Contributors to a recent volume called Beautiful Suffering: Photography and the Traffic in Pain (University of Chicago Press, 2007), raise disturbing questions about the ethics of documenting human rights disasters photographically. Persuasively, these scholars demonstrate how photography often fails to acknowledge dynamics of power and privilege at play in the exchange, often stripping the humanity of the people it aspires to document, and circumventing the very reaction it aspires to elicit. By affirming the compassionate nature of the viewer who is moved upon seeing a photograph, these scholars argue, photographs rarely intervene to bring about social change. Viewers are moved to tears, but rarely to action, especially as the public becomes increasingly desensitized to images of suffering due to their prolific distribution in the public square. Moreover, the encounter with a powerful image can prevent people from asking difficult questions about the so-called “objective” source behind the camera who is “loading,” “aiming,” and “shooting,” to “ccapture” an image on film or in pixel for distribution in the public square. Recognizing that censoring documentary photography is neither realistic nor desirable (witness the problematic dearth of images in America related to the Iraqi and American dead and wounded in its recent wars), “30/30” attempts to forward one model for photographic ethics in the context of humanitarian relief. Among the ethical considerations of “30 Years/30 Lives” are these:
OPPOSING STIGMA: “30 Years / 30 Lives” confronts the problem of stigmatization of people who are living with HIV by acquiring the consent of every participant, and by including in the series portraits of people who, while HIV-negative, have nonetheless been affected by HIV through loss or care of a loved one or involvement in humanitarian response. The HIV status of the participants is not disclosed unless participants reveal their status in their journals. While giving a degree of protection to those participants living with HIV, this is intended simultaneously to discomfort viewers by preventing them from gaining access to information they desire to have in order to prompt questions, such as: Why do I desire to have that information? For what purpose? In opposing stigma, questions a photographer might consider are: Will the photograph threaten the security of the one depicted? Has the person consented to be photographed? How does the photograph challenge architectures of shame that feed stigma?
EMBRACING SOLIDARITY: “30 Years/30 Lives” is undertaken within the context of the photographer’s larger humanitarian response to HIV/AIDS, such that the project is not an enterprise of dropping in, shooting the image, and fleeing again. Rather, much of the photographer’s last decade has been spent largely devoted to the issue of HIV/AIDS. In embracing solidarity, questions a photographer might consider are: What degree of investment does the photographer have in the people and issue he or she is covering? Is it an assignment like any other, or is it the photographer’s passion? Is the photographer embracing solidarity with the people she or he is photographing and, if so, how—and for how long? Is the photographer accompanying the people, or viewing them from a distance? Are the people three-dimensional in the photographer’s mind, or flat? If flat, is it ethical to spread such a perception? Does the photograph tell a story and, if so, whose? If the story is the photographers rather than the participant’s, is it valid?
AVOIDING OBJECTIFICATION: “30 Years / 30 Lives” recognizes that related to questions about solidarity are questions about objectification. To some extent, it can be argued that to make a photograph of anything is to objectify it. By making a photograph from the “shooting” of a person, an animal, or a place, the photographer has created an object for consumption. Recognizing this, are there ways to overcome this consumerist tendency? Are there ways to accentuate distance between the viewer and the viewed, or to close the gap? Could exhibit events bring participants face to face with an audience thereby highlighting distinctions between the actual participant and their photograph? Can a montage be created to bring more than just one image to the public in order to prevent a flattening of life to a single moment? In what ways can the photographer educate viewers to look at imagery critically, and to engage questions of objectification and ethics in relation to viewing images? In what ways can the photographer, too, receive ongoing education in critical engagement with visual culture? Can such an education help to prevent sensationalism of issues on the one hand, and romanticization of difference on the other? How?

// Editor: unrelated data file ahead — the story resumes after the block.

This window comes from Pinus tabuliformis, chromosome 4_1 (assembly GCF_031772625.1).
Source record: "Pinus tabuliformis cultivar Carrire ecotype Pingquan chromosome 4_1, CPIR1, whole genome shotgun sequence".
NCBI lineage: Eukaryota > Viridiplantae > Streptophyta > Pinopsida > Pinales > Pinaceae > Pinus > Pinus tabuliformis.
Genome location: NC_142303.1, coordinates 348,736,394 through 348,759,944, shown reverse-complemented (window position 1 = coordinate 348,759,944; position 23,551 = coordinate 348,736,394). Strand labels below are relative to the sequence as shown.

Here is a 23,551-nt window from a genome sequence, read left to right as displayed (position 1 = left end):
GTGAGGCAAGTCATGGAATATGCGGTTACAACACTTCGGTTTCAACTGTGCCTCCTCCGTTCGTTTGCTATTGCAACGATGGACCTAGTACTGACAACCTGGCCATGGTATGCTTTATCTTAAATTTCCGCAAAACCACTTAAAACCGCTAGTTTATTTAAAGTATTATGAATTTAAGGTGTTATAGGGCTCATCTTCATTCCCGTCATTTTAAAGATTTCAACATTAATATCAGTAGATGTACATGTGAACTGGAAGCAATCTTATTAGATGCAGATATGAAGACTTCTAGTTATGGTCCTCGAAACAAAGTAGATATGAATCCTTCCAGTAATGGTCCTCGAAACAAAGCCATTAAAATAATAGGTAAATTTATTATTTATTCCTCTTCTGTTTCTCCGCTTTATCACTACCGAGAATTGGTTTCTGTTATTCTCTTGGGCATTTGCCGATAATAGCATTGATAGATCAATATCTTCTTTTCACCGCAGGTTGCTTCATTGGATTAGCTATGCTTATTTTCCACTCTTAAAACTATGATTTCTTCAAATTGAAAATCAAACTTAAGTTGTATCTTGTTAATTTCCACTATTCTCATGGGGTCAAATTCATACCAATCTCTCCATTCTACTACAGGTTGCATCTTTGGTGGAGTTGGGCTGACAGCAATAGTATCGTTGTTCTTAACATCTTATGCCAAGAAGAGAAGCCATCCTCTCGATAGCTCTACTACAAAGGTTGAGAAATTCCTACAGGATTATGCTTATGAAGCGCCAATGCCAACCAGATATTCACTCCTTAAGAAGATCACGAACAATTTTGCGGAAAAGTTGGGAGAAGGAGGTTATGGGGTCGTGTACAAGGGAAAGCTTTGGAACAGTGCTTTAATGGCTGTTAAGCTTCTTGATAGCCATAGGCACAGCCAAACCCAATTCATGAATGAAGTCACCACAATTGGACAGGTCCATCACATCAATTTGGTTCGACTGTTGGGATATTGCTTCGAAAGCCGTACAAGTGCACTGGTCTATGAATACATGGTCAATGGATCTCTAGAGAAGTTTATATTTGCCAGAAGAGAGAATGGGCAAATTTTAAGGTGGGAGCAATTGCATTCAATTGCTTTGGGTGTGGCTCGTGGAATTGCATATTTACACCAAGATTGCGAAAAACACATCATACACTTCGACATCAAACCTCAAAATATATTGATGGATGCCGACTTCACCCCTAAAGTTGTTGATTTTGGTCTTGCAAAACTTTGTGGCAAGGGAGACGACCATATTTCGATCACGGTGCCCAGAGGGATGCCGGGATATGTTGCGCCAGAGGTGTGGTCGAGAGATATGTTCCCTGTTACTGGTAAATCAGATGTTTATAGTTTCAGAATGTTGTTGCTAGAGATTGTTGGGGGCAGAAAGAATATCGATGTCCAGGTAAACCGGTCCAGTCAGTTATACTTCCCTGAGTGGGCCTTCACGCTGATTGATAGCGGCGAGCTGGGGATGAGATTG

APPRECIATING DIGNITY: One intention of “30 Years / 30 Lives” is to recognize the inherent dignity of every human person. The intention of the portraits is to capture the beauty of the human spirit, and to call attention to that inviolable aspect of human nature that is beloved by God. By so doing, and remaining mindful that the entire world community is responsible for responding to violations of human rights, the series aspires to call the public to a just and compassionate response. In appreciating dignity, questions a photographer might consider are: What is the photographer’s philosophical approach to the human person? Are all human beings considered to be inherently valuable? Does the image that the photographer is taking capture such a philosophical approach? Do the decisions the photographer makes behind the camera in terms of framing, cropping, and zooming reflect his or her own philosophical perspective, or contradict it?
RESTRAINING VOYEURISM: “30 Years / 30 Lives” is created with the recognition that there is a voyeuristic tendency that is often operating behind both the taking and the viewing of photographs—a desire to be informed from a distance, without necessarily entering compassionately and actively into situations that are curious but sometimes dangerous or, at least, uncomfortable. By inviting the viewer to respond by learning more about the organizations that are responding to each structural driver named in the project, “30 Years / 30 Lives” attempts to overcome this tendency. In preventing voyeurism, it is important for the photographer to acquire the informed consent of the person he or she is photographing by providing as much information to the participants about the project as possible. Also, the photographer ought to think about the purpose behind the images he or she is capturing. What is the purpose of the photograph? Is it to inform? Is it to raise awareness? Is it to motivate a compassionate or justice-filled response? Does it sensationalize? Is it propoganda? Does it masquerade reality? Will the photograph provoke antipathy by creating a sense of hopelessness in the viewer, or will the project inspire and motivate action? Is there a mechanism in place by which to help the audience to respond?